Elizabeth Warren grapples with presidential loss in new book

“This book is not a campaign memoir,” she writes. “It is not a rehash of big public events. It’s a book about the fight that lies ahead.”

FILE - Sen. Elizabeth Warren (D-Mass.) during her failed presidential campaign in Keene, N.H., Feb. 4, 2020. In Persist, the Massachusetts senator delves into gender issues and her own shortcomings after her failed bid for the Democratic nomination. (Ruth Fremson/The New York Times)

The question came at a campaign cattle call in April 2019, just a few months after Elizabeth Warren announced her presidential bid: How would she address “the urge to flee to the safety of a white male candidate?”

After a question-and-answer session spent presenting her plans to address maternal mortality, criminal justice, housing, redlining and tribal sovereignty, that remark came as “a big bucket of cold water,” Warren, the Massachusetts senator, writes in a new memoir about her failed campaign.

“We all knew the fear she was talking about,” she writes. “Could we — should we — support a woman?”

Her book, “Persist,” addresses Warren’s effort to grapple with that question. Obtained by The New York Times before its release this coming week, it offers a peek into Warren’s personal view of her loss — a defeat she largely blames on a failure to explain how she would pay for her health care plan; the established following of Sen. Bernie Sanders, I-Vt.; the name recognition of Joe Biden — and her own shortcomings.


“There’s always another possibility, a much more painful one,” she writes. “In this moment, against this president, in this field of candidates, maybe I just wasn’t good enough to reassure the voters, to bring along the doubters, to embolden the hopeful.”

Warren is determined not to wallow in her defeat, focusing most of the book on her policy prescriptions, some of which have been adopted by the Biden administration. She offers reflections on the racial justice protests that roiled the country after the primary, devoting a significant portion of a chapter on race to her decision to identify as Native American earlier in her career — a “bad mistake,” she says. And she writes a moving tribute to her oldest brother, Don Reed Herring, attributing his death from the coronavirus last year to a failure of government.


“This book is not a campaign memoir,” she writes. “It is not a rehash of big public events. It’s a book about the fight that lies ahead.”

Yet, frank discussion of her gender — and the obstacles it poses — runs throughout the 304-page book. Although she never directly attributes her loss to sexism, she provides plenty of evidence that it remained a serious factor in the race. She recounts the struggles of her own career trajectory and offers prescriptions for changes like paid leave and affordable child care.

Again and again, Warren suggests that Democratic voters were wary of nominating a second woman, fearing another defeat to Donald Trump. She “had to run against the shadows of Martha and Hillary,” she writes, a reference to Martha Coakley, who lost two statewide campaigns in Massachusetts, and Hillary Clinton.


While Warren expected to face some sexism, she details in the book, her plan was simply to outwork those expectations with a strong team, vibrant grassroots organizing and plenty of policy plans.

“I would do more,” she says. “I would fill up every space with ideas and energy and optimism. I would hope that my being a woman wouldn’t matter so much.”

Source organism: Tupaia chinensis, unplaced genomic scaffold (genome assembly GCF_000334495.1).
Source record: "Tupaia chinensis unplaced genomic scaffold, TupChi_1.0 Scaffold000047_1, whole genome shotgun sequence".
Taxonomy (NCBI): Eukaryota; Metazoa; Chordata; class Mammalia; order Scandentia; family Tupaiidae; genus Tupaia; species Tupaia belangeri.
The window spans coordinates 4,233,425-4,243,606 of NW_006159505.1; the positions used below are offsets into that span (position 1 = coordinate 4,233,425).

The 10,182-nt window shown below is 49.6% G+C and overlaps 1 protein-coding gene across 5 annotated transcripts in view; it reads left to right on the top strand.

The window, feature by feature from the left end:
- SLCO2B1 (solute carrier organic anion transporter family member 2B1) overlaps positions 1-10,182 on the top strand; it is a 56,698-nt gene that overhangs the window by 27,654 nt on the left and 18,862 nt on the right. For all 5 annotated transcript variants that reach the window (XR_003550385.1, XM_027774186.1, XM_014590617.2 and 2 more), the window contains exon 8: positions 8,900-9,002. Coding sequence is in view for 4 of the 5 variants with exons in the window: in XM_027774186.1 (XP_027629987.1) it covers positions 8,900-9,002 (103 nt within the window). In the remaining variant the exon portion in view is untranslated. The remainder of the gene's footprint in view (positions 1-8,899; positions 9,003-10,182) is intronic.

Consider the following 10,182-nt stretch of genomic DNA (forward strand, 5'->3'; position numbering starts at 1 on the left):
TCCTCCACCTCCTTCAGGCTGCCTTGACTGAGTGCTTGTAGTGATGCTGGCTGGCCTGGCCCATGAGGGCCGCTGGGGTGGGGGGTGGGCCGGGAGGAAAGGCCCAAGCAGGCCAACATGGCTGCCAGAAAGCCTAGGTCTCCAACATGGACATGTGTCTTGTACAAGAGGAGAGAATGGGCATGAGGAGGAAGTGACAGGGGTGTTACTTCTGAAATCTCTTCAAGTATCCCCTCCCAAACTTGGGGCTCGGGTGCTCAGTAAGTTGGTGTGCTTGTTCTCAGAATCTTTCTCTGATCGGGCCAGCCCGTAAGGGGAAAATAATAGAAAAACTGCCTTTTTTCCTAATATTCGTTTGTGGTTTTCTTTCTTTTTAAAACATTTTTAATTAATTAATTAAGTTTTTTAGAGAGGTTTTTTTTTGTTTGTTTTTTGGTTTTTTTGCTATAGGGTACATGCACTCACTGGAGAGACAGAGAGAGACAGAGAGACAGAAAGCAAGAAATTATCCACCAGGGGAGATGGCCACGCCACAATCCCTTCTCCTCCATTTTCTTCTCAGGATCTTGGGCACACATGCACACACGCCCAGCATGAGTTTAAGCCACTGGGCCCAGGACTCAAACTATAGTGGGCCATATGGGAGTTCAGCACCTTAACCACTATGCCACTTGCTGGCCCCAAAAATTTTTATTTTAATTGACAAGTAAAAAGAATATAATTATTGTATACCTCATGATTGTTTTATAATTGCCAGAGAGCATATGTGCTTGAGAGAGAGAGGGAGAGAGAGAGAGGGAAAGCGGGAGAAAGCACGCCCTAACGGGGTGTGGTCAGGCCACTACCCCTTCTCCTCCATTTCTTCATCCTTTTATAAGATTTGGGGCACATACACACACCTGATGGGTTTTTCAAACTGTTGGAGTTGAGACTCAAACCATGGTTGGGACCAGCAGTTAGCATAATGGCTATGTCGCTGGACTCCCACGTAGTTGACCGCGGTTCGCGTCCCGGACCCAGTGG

That idea collided with the reality of the contest fairly quickly. When calling donors early in her campaign, Warren was taken aback by the number of times potential supporters mentioned Clinton’s defeat. “I wondered whether anyone said to Bernie Sanders when he asked for their support, ‘Gore lost, so how can you win?’ I wondered whether anyone said to Joe Biden, ‘Kerry lost, so clearly America just isn’t ready for a man to be president,’” she recounts thinking as she lay in bed after her first day spent raising money for her presidential bid. “I tried to laugh, but the joke didn’t seem very funny.”


After being passed over as vice president and Treasury secretary, Warren has kept a lower profile in recent months, preferring to exert her influence through private conversations with the White House. Her top aides have been tapped for powerful posts throughout the administration and Democratic National Committee.

She offers praise for Biden — “a good leader and fundamentally decent man” — and most of her former rivals throughout the book. A dust-up with Sanders — “fearless and determined” — over whether he told her in a private 2018 meeting that a woman could not defeat Trump is largely ignored.

But one former opponent gets far more withering treatment. Warren spends several pages detailing her determination to take down Mike Bloomberg, the former New York City mayor, in a February 2020 debate, saying she believed his decision to spend nearly $1 billion of his personal fortune to skip the early primaries “undermined our democracy” by essentially handing the nomination to the richest man.


Warren describes herself as “stunned” when Bloomberg ignored her early attacks: “Like so many women in so many settings, I found myself wondering if he had even heard me,” she writes.

Her debate performance was largely credited with ending Bloomberg’s bid. But Warren can’t resist mentioning “an unexpected kick” in response to her attacks — a comment that she was too “mean and angry.”

“And there it was, the same damn remark made about every woman who ever stood up for herself and threw a punch,” she writes. “Repeat after me: fighting hard is ‘not a good look.’”

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